BARGAIN OF THE MONTH
Einojuhani RAUTAVAARA (b.1928)
CD 1 [68:21]
Concerto for Violin and Orchestra (1977) [24:11]
Concerto for Cello and Orchestra (1968) [17:33]
Concerto for Double Bass and Orchestra Angel of Dusk (1980) [26:19]
Elmar Oliveira (violin) Helsinki Philharmonic Orchestra/Leif Segerstam (Violin Concerto; originally released (ODE 881-2)
Marko Ylönen (cello) Helsinki Philharmonic Orchestra/Max Pommer (Cello Concerto; ODE 819-2)
Esko Laine (double-bass) Tapiola Sinfonietta/Jean-Jacques Kantorow (Double Bass Concerto; under licence from BIS)
CD 2 [52:59]
Ballad for Harp and Strings (1973/1981) [10:05]
Concerto for Harp and Orchestra (2000) [23:11]
Concerto for Birds and Orchestra Cantus Arcticus (1972) [19:23]
Reija Bister (harp) Ostrobothnian Chamber Orchestra/Juha Kangas (Ballad for Harp and Strings; ODE 983-2D)
Marielle Nordmann (harp) Helsinki Philharmonic Orchestra/Leif Segerstam (Harp Concerto; ODE 978-2)
Helsinki Philharmonic Orchestra/Leif Segerstam plus composer’s tape recordings of arctic bird song (Cantus Arcticus; ODE 1041-2)
CD 3 [76:30]
Concerto for Flute and Orchestra Dances with the Winds (1975) [22:54]
Concerto for Clarinet and Orchestra (2001) [25:54]
Concerto for Organ, Brass Quintet and Symphonic Wind Orchestra Annunciations (1977) [27:33]
Patrick Gallois (C flute/piccolo/alto/bass) Helsinki Philharmonic Orchestra/Leif Segerstam (Flute Concerto; ODE 921-2)
Richard Stoltzman (clarinet) Helsinki Philharmonic Orchestra/Leif Segerstam (Clarinet Concerto; ODE 1041-2)
Kari Jussila (organ) Helsinki Philharmonic Orchestra/Leif Segerstam (Organ Concerto; ODE 869-2)
CD 4 [70:37]
Concerto for Piano and Orchestra No. 1 (1969) [20:11]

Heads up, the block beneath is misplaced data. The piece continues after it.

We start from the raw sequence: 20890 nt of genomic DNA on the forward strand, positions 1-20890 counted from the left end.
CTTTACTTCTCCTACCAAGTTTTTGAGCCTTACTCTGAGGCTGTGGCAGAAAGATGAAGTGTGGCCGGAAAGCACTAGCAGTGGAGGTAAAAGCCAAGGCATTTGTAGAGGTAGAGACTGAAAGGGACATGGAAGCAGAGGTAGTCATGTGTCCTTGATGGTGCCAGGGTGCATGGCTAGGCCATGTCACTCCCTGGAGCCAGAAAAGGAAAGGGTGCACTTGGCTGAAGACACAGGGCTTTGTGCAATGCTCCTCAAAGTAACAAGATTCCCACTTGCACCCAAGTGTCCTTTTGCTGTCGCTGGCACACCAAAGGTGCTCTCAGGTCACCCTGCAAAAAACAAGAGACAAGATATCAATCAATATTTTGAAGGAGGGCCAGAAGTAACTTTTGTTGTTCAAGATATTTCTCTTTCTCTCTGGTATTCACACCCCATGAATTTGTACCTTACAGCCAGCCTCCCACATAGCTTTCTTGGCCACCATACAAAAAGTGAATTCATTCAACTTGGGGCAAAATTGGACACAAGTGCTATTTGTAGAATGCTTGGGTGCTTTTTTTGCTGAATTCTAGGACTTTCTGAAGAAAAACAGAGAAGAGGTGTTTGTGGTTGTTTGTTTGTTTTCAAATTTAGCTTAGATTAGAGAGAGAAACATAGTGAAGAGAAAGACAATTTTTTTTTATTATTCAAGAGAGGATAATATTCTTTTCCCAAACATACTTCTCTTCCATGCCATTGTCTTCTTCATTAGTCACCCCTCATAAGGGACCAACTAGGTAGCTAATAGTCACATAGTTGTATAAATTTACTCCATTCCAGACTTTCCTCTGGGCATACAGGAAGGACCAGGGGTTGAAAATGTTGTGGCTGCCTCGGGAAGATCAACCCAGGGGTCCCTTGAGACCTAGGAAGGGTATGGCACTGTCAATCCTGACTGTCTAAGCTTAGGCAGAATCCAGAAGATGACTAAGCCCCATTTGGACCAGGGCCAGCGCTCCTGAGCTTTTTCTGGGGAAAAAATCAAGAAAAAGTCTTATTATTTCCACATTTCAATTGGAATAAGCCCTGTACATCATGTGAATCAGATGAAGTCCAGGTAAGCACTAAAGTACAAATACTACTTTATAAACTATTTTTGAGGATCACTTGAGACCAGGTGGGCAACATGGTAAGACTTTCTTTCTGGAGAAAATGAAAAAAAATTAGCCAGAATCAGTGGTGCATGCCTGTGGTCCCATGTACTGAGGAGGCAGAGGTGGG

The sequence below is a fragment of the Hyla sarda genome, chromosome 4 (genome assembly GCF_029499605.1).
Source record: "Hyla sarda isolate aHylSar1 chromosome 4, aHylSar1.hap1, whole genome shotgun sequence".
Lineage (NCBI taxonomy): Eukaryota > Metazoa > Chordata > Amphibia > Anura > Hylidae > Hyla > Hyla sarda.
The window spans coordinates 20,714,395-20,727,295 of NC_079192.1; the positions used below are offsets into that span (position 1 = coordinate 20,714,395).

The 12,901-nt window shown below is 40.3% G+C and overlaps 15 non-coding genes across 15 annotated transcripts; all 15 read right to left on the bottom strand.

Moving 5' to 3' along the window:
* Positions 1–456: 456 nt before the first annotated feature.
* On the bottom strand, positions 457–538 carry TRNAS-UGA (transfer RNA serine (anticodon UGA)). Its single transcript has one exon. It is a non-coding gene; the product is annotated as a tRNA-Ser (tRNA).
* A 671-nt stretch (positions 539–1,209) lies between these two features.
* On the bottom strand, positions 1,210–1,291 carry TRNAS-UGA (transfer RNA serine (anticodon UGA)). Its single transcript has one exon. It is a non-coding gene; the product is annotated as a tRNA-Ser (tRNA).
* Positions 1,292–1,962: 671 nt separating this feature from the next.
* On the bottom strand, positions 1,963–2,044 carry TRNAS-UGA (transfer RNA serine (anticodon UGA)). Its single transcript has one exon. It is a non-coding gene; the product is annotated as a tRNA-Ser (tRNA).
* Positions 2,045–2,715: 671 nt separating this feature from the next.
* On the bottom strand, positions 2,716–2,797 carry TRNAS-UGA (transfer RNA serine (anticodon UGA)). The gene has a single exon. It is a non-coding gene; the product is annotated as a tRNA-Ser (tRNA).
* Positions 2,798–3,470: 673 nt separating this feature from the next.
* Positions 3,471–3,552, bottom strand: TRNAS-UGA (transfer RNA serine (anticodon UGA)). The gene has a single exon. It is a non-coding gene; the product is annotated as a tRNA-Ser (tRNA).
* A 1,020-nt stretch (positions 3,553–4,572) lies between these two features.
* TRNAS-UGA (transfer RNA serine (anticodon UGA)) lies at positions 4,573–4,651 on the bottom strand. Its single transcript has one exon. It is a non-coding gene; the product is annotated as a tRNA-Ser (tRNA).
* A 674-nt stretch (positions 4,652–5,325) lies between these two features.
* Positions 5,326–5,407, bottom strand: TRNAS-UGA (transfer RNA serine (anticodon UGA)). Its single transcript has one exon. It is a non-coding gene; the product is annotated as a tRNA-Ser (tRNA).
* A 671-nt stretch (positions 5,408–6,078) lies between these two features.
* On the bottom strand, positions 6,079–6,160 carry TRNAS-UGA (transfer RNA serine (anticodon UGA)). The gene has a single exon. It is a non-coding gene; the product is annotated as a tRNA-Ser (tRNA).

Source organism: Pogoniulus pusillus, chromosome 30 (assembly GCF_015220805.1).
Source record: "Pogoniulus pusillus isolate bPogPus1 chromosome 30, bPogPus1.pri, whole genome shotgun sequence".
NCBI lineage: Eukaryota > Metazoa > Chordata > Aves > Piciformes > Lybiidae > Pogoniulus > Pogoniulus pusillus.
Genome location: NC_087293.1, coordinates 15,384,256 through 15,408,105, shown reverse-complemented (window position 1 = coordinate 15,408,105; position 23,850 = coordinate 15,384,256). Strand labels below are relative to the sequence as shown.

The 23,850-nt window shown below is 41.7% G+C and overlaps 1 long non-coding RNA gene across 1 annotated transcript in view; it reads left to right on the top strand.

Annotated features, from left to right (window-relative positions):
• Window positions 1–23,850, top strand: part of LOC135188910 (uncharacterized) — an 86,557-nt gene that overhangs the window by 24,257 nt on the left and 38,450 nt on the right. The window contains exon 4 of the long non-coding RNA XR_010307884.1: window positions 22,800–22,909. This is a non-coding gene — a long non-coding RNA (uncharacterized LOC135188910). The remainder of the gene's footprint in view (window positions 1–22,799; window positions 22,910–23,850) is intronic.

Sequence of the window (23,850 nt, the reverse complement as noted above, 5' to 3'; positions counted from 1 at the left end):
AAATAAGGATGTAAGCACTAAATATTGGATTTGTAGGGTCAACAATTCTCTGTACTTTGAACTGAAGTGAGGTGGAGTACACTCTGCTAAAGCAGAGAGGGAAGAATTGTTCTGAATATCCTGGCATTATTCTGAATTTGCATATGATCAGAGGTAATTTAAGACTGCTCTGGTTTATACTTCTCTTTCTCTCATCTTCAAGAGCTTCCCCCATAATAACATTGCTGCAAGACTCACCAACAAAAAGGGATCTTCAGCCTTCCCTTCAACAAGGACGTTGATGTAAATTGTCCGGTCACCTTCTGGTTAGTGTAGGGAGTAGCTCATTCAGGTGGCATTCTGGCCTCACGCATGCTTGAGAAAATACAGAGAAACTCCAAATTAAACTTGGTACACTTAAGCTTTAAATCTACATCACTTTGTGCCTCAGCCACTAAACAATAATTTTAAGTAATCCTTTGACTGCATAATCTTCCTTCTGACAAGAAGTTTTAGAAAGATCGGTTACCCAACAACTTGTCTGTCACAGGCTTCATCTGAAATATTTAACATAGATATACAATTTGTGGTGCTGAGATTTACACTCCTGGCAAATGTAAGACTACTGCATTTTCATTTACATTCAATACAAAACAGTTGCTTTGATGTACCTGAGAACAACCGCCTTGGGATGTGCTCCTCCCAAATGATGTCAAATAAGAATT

Concerto for Piano and Orchestra No. 2 (1989) [22:08]
Concerto for Piano and Orchestra No. 3 Gift of Dreams (1998) [27:57]
Ralf Gothóni (piano) Leipzig Radio Symphony Orchestra/Max Pommer (Piano Concerto No. 1); Bavarian Radio Symphony Orchestra/Jukka-Pekka Saraste (No. 2; ODE 757-2); Helsinki Philharmonic Orchestra/Vladimir Ashkenazy (from the piano) (No. 3; ODE 950-2)
rec. 1991-2005. DDD
ONDINE ODE 1156-2Q [4 CDs: 68:21 + 52:59 + 76:30 + 70:37]
Over the years Rautavaara has spoken to audiences in a variety of styles. Some of his works are strongly avant-garde; others are more lyrically accessible. Whichever style you encounter he always orchestrates with stark yet poetic clarity.
The Violin Concerto is getting on for three decades old. In two movements, the first of these is extremely lyrical with the violin often dizzyingly high in its range. It operates quietly - a picture in sound of an ice cavern: crystalline, glistening; The Lark Ascending meditating on the Berg concerto or the Szymanowskis. The second movement is more explosive. In both movements the composer keeps in touch with the Finnish countryside and especially in the first there are links with the nature painting of his remarkable Cantus Arcticus. Oliveira digs deeply into his role. I am pleased that we have the even, yet intensely succulent and poignant tone of Oliveira to present this work to the world. The work was written in New York with technical assistance from Eugene Sarbu.
The compact Cello Concerto saws away deep in the auburn territory between baritone and bass - heavy with premonition and a chant-like soul. It marks in undiluted lyrical terms a turning away from dodecaphony. Textures are left bare yet never Spartan. Some of the writing is reminiscent of Barber (sultry) and Schuman (springy, powered and athletic) yet more melodic than either of them - the mark of his New York years perhaps.
Olli Kosonen worked with Rautavaara on Angel of Dusk - the Concerto for Double Bass and recorded it for Finlandia. The lustrous canvas gleams in the hands of Esko Laine and the Tapiola Sinfonietta. This is at one level yet the music surges with tidal power at lower levels. The last two movements hum with dark chaotic tension and cello acts as a tireless cantor redolent of the relationship between solo and orchestra in Rubbra’s Soliloquy (Cello Classics and Lyrita). Especially in the finale one is occasionally reminded in the string writing of 1960s Penderecki but the dominance here is lyrical. The recording used here has been licensed from Bis (BIS-CD-910) - credit to the two companies for such open-minded collaboration in the interests of Ondine’s enlightened endeavour on behalf of Rautavaara. Angel of Dusk is part of the composer’s Angels series: Angels and Visitations, Playgrounds for Angels and Angel of Light.